Barber (1999) refers to strong democracy as one of the democratic responses to contemporary political condition. The author clearly distinguishes the strong democratic type from unitary democracy, pluralist democracy, authoritative, and juridical democracy. All these types of democracy are idealistic, and are never applied to real political conditions in their pure forms, but they represent the five different visions of the democratic order which deserve attention and should be objectively reviewed. Barber (1999) defines authoritative democracy in centralized executive terms.
Authoritative democracy exercises the principles of differential citizenry; although authoritative democracy is fully accountable to the democratic community which elects it, this type of democratic order relies on the excellence of elites (Barber, 1999). The two major deficiencies are characteristic of authoritative democracy: first, it tends towards hegemony; second, it tends to camouflage its political representation under the cover of political wisdom. As a result, individuals risk confusing the political virtue with the political excellence (Barber, 1999). Juridical democracy is based on the principles of protecting human rights.
Arbitration and adjudication are the necessary preconditions of juridical democracy (Barber, 1999). In juridical democracy, the principle of differential citizenry is expressed through excessive reliance on courts, which resolve and mediate political issues and substantially limit the power of the democratic government. Barber (1999) writes that “juridical democracy is deficient because it subverts the legislative process”. The author is confident that juridical democracy initially distorts the notions of the natural right and the higher law, using them as the disguise for political reintroduction and representation (Barber, 1999).
Pluralist democracy is the most ideal democratic form of all Barber describes in his work. Pluralist democracy is based on the principle of the social contract which free political markets use in the process of political exchange (Barber, 1999). In distinction from the two previous forms of democracy, the pluralist form relies on active (not differential) citizenry. All conflicts and issues are arbitrated with the help of bargaining in which free equal individuals are involved.
The pluralist democracy is deficient because the power of the social contract and bargaining is very weak. In Barber’s (1999) view, pluralist democracy is too innocent, and cannot lead to formation of any public thinking. Unitary democracy could initially become the political representation of certain norm as the central element of democratic order. Although unitary democracy promotes the unanimous character of political decisions, it tends to undermine the principles of individual autonomy. The role of citizenry in unitary democracy is vague (Barber, 1999).
The problem is in that the unity of political deliberation requires that individuals merge with the rest of the political community. As a result, they risk losing their political individuality, and promote collective political thinking. Unitary democracy cannot foster self-realization; in massive forms, unitary democracy borders on coercion and malevolence (Barber, 1999). In many aspects, unitary democracy is synonymous to “conformist” type of political order, which mixes tyranny with terror and views community consensus through the prism of collectivity and collective political interests.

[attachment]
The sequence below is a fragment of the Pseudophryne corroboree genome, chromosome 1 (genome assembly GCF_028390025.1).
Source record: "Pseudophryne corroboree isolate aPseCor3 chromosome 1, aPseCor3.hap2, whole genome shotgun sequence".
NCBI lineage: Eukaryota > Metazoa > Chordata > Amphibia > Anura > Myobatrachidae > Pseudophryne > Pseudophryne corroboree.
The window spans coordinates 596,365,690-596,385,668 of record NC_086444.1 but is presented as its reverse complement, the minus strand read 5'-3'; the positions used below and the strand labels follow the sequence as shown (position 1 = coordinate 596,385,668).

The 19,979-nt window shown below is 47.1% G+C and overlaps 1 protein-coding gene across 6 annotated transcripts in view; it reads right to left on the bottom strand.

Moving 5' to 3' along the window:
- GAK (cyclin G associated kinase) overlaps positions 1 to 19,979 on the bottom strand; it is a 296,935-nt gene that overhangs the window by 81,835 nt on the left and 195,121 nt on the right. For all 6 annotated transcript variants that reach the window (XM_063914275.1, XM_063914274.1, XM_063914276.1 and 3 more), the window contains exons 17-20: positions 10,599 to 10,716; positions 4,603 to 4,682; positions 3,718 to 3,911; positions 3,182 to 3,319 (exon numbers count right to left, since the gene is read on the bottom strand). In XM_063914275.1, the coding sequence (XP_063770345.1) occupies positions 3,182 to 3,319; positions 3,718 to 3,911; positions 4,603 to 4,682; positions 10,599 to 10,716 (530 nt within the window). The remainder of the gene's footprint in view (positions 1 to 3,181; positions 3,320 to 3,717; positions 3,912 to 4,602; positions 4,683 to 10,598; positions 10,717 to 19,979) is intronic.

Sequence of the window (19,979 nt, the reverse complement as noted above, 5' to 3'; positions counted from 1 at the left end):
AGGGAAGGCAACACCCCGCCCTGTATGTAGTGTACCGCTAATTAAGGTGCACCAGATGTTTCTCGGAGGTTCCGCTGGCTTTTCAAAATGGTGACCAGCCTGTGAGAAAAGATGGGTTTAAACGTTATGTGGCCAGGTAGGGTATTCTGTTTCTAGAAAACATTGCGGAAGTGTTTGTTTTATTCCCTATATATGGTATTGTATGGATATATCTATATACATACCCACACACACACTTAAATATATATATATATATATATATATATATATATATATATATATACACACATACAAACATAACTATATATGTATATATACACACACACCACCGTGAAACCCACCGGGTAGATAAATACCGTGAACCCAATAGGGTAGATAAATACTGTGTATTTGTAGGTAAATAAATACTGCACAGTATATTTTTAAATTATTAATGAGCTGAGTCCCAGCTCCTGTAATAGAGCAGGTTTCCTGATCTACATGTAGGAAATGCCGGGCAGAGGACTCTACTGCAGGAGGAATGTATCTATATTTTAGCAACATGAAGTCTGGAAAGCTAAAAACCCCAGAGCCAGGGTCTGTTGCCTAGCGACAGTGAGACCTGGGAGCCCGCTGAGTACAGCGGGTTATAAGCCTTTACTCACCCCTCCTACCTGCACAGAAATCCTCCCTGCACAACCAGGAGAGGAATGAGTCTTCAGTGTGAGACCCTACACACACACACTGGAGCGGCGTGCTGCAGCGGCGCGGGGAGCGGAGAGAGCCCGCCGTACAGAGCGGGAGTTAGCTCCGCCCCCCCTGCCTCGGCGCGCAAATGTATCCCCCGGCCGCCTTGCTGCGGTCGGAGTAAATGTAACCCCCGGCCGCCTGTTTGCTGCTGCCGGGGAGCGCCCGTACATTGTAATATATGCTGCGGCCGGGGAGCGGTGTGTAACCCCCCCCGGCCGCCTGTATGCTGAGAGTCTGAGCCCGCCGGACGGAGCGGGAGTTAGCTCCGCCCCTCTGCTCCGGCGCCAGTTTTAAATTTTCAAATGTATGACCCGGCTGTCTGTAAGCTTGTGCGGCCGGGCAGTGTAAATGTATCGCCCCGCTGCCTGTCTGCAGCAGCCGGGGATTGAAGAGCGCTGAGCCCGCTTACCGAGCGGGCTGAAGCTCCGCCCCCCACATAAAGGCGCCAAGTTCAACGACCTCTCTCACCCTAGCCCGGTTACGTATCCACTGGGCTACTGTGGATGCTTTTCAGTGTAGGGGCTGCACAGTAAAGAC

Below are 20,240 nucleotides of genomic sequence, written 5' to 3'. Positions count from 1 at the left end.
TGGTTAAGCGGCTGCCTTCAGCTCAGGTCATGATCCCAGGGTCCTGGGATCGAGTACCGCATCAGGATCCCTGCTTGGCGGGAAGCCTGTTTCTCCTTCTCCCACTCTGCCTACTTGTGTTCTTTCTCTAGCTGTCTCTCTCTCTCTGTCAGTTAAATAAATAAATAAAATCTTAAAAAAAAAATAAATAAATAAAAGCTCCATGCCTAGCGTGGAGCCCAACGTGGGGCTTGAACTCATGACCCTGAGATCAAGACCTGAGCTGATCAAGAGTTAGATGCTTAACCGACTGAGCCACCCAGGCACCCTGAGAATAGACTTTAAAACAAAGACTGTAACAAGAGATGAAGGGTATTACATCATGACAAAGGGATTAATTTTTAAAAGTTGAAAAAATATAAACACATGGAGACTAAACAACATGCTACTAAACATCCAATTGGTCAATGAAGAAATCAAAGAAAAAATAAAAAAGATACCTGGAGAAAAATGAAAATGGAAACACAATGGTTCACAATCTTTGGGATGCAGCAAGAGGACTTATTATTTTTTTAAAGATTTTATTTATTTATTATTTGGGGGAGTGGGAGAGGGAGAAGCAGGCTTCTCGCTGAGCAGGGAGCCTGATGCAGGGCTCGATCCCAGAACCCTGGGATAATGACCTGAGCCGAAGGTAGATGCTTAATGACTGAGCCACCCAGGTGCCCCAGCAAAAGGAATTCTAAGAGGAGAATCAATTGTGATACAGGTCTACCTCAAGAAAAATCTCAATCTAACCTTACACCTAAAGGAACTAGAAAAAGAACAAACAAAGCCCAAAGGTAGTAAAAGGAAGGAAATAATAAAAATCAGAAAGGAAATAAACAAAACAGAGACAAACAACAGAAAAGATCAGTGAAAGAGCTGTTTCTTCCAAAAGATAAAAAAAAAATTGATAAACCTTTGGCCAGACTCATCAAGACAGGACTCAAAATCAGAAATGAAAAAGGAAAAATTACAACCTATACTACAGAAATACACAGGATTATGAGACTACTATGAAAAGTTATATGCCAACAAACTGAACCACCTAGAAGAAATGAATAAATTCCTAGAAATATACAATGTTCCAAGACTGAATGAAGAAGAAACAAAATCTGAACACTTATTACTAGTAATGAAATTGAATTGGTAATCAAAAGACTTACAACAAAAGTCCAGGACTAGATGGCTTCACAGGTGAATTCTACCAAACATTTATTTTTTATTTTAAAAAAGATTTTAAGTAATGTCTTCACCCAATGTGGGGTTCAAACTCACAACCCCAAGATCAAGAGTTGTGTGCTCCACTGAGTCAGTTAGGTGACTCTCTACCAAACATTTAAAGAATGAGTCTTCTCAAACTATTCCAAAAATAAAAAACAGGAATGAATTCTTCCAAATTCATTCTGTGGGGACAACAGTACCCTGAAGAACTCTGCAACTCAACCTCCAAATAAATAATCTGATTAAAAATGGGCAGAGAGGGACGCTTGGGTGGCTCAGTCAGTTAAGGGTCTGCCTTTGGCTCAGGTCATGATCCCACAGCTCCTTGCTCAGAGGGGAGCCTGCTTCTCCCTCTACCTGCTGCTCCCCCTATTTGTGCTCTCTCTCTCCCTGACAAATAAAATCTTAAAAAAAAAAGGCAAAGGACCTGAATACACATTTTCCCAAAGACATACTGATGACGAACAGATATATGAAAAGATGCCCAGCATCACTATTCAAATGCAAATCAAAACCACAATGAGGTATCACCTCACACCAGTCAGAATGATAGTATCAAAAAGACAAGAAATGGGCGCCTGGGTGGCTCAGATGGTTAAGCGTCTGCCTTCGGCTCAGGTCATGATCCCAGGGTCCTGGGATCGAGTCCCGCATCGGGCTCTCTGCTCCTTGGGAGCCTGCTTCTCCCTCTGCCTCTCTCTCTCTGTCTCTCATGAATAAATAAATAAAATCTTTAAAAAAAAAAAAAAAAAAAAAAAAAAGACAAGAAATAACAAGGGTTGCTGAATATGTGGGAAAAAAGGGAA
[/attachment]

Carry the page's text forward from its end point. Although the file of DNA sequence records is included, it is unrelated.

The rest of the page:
Barber (1999) is confident that strong democracy is the political order of the future. The author views this type of democratic order as a community which will never be collectivistic, and which is the most compatible with the contemporary society. The core of strong democracy is the self-government, in which citizens govern themselves (Barber, 1999). The conflict resolution is based on self-legislation, and the creation of the political community.
The mentioned political community is the key element of strong democracy, and it is the necessary condition for transforming the political conflicts into the useful epistemological tools of public thinking (Barber, 1999). Simultaneously, Barber fails to define the criteria for the creation and existence of the already mentioned political community. If strong democratic community exists to transform political conflicts or implement political decisions (Barber, 1999), it is unclear whether this community will keep its previous form as soon as it achieves its political goals.
One can’t but agree with Barber (1999) in that in strong democracy community is invariably linked to the notion of citizenship, but there are striking disparities between the notions of community and participation. Although strong democracy claims striking the misbalance between participation and community, it does not offer any reliable criteria for achieving the democratic world of the common ends, in which conflict serves the dialectical means of turning the masses into the democratic citizenship.
Conclusion Strong democracy is viewed by Barber (1999) as the best and the most realistic type of democratic order. Barber (1999) emphasizes the deficiencies which authoritative, juridical, unitary, and pluralist democracies display. Simultaneously, Barber (1999) fails to provide the criteria for creating and supporting the strong democratic community and participation. The relation between community and participation remains misbalanced, and strong democracy will hardly strike it.